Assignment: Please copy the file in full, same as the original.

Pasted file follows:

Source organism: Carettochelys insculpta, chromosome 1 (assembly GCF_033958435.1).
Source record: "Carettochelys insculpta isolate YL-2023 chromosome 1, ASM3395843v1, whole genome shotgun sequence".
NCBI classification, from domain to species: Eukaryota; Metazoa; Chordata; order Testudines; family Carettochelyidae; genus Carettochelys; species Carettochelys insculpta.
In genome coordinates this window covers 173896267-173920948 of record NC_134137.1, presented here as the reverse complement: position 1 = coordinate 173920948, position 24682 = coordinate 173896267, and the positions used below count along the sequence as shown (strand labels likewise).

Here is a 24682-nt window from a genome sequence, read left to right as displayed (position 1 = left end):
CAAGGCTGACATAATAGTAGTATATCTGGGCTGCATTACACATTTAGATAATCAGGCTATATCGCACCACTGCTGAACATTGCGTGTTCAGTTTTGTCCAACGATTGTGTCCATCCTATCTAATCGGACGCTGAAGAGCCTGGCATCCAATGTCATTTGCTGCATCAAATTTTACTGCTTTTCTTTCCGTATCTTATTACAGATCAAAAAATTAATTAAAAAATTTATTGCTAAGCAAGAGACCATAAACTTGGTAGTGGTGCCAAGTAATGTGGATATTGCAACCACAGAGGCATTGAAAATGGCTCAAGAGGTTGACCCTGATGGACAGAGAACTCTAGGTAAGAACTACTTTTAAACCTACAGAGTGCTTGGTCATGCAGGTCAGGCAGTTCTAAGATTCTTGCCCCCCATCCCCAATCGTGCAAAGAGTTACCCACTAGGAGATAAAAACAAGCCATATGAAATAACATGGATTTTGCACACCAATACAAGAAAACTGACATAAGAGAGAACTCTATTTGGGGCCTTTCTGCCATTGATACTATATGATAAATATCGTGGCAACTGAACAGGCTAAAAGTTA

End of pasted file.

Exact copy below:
Source organism: Carettochelys insculpta, chromosome 1 (assembly GCF_033958435.1).
Source record: "Carettochelys insculpta isolate YL-2023 chromosome 1, ASM3395843v1, whole genome shotgun sequence".
NCBI classification, from domain to species: Eukaryota; Metazoa; Chordata; order Testudines; family Carettochelyidae; genus Carettochelys; species Carettochelys insculpta.
In genome coordinates this window covers 173896267-173920948 of record NC_134137.1, presented here as the reverse complement: position 1 = coordinate 173920948, position 24682 = coordinate 173896267, and the positions used below count along the sequence as shown (strand labels likewise).

Here is a 24682-nt window from a genome sequence, read left to right as displayed (position 1 = left end):
CAAGGCTGACATAATAGTAGTATATCTGGGCTGCATTACACATTTAGATAATCAGGCTATATCGCACCACTGCTGAACATTGCGTGTTCAGTTTTGTCCAACGATTGTGTCCATCCTATCTAATCGGACGCTGAAGAGCCTGGCATCCAATGTCATTTGCTGCATCAAATTTTACTGCTTTTCTTTCCGTATCTTATTACAGATCAAAAAATTAATTAAAAAATTTATTGCTAAGCAAGAGACCATAAACTTGGTAGTGGTGCCAAGTAATGTGGATATTGCAACCACAGAGGCATTGAAAATGGCTCAAGAGGTTGACCCTGATGGACAGAGAACTCTAGGTAAGAACTACTTTTAAACCTACAGAGTGCTTGGTCATGCAGGTCAGGCAGTTCTAAGATTCTTGCCCCCCATCCCCAATCGTGCAAAGAGTTACCCACTAGGAGATAAAAACAAGCCATATGAAATAACATGGATTTTGCACACCAATACAAGAAAACTGACATAAGAGAGAACTCTATTTGGGGCCTTTCTGCCATTGATACTATATGATAAATATCGTGGCAACTGAACAGGCTAAAAGTTA